29 April 2010

Gordon's gift to the BNP.

"Immigration, understandably, and legitimately, generates strong feelings, and people have a right to talk about these issues and what they mean for them. As politicians in that mainstream, in the centreground of British politics, we have a duty to listen and engage with these big issues, because if we don't people will listen to whoever does." --- Gordon Brown, 31st March, 2010

Interesting day, yesterday, as much for what people said about it as for what Gordon Brown actually did. I've covered in detail the thin pretence we have of freedom of speech these days. From thin skinned, reactionary, professional-victims, to those who dress themselves in the moralistic finery of patronisingly defending others from having to hear nasty things. Both groups which will leap to fling ugly insinuations around at the merest hint of an off-message phrase.

Seeing Gordon Brown facepalm when hearing his own words played back to him has broader electoral consequences than his own, already blighted political future. As I said last October, the expectation of political properness in language is used to bury uncomfortable truths; but it's a shallow grave. Everybody knows where the grave is, everybody knows what is in the grave. But nobody is allowed to talk about the grave.

Yesterday, Gillian Duffy asked about that shallow grave. Yesterday, Gillian Duffy went to the shops, and, while about her business, became aware of the close presence of the Prime Minister. She wanted an opportunity to ask about some very important matters (I think we all would). Taxes on pensions. Student tuition fees. The budget deficit. Immigration.

The first 3 demonstrate an intelligent, working class woman who clearly has a solid grasp of the state of the nation, but the last one makes Gordon nervous. You see, she talked about the grave, and what was in it. The shallow grave nobody is supposed to talk about; that everyone is supposed to ignore unless they talk about it in a certain way.

People must couch their questions and statements with adequate equivocation, like "We all know that immigration is a benefit... but", "We welcome immigration and the richness immigrants bring to our culture... but" (is this sounding familiar?) You know the rest. Once they've donned their proper linguistic armour, we can hear what they actually have to say and then decide if we can shout "Racist!" at them. Without these front-loaded caveats, you don't even need to listen, there's no decision to be made, it's automatic. Racist. Bigot.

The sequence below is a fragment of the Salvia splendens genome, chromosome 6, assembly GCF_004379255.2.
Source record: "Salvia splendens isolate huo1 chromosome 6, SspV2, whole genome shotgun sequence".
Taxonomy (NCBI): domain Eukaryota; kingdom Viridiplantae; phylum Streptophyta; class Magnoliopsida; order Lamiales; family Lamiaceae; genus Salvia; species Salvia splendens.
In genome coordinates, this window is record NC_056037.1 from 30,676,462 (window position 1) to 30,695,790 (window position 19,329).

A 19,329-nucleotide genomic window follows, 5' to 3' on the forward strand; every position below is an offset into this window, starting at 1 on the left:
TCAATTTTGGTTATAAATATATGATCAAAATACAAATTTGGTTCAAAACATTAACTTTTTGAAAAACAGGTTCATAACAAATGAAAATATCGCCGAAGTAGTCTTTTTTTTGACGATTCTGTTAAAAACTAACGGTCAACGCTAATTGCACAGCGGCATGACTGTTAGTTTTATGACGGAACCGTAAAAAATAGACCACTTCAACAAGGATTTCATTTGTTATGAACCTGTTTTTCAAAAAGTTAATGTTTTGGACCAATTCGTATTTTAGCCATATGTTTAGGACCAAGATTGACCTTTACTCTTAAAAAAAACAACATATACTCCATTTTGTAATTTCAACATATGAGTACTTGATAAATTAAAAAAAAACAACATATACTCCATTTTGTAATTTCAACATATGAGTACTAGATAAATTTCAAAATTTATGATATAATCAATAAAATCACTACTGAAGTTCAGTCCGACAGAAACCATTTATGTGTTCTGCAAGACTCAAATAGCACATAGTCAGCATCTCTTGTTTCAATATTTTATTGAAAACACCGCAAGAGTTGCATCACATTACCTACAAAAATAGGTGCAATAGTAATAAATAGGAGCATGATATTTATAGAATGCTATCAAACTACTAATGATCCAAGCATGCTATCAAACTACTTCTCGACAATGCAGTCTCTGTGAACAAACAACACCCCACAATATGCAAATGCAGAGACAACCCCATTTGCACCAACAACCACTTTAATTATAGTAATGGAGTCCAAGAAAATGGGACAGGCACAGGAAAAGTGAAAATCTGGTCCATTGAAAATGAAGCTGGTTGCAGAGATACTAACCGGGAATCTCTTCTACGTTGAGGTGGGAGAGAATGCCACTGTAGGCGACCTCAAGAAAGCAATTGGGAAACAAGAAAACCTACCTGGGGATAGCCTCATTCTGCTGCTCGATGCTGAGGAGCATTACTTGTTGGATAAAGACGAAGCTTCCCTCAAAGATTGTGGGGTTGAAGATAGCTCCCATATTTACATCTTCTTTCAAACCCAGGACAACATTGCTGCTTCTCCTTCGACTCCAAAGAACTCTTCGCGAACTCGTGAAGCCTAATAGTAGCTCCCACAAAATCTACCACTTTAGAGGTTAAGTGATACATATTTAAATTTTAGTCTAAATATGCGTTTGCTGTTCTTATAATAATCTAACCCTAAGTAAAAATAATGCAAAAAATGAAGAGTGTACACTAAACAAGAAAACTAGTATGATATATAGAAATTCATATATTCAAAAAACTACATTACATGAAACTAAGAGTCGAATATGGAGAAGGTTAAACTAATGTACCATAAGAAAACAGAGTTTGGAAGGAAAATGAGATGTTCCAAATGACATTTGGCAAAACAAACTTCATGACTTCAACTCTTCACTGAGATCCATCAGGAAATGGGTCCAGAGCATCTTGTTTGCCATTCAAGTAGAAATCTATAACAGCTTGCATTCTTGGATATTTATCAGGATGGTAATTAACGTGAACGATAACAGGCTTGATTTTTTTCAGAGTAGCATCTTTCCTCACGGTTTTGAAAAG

This was powerfully in evidence on Twitter yesterday. Gordon was horrified, and apologised, then went back to apologise in person. All the time that was happening, this impolitic woman, this un-nuanced woman, this spin-free, real woman, who exists outside the world of mealy-mouthed politic-speak was being ripped to shreds by the Twitterati. Celebrity power very quickly had the #bigotgate hashtag relegated from trending topics, to be replaced by the anti-Duffy #bigotedwoman accompanying many funny tweets, and many downright obnoxious tweets. All of which were completely on the side that Gordon Brown had already abandoned, the side that believes if you say anything remotely critical about immigration levels, you're a racist.

Gillian Duffy is not a politician. Her concerns, whether realistic or not, are the concerns of hundreds of thousand, if not, millions of people in this country. It is a matter of record that immigration levels spiking massively under New Labour was no accident. Andrew Neather, a former Government advisor revealed last year that it was a covertly implemented policy to throw open the doors to all comers. This was not altruism. Their tacit goal was to ram multiculturalism down the throats of the opposition, and if they complained about it, to brand them as racists in order to gain political advantage. Moreso, the goal was an infantile desire to inflict pain on rivals. The goal was tribalistic, childish, partisan, political spite.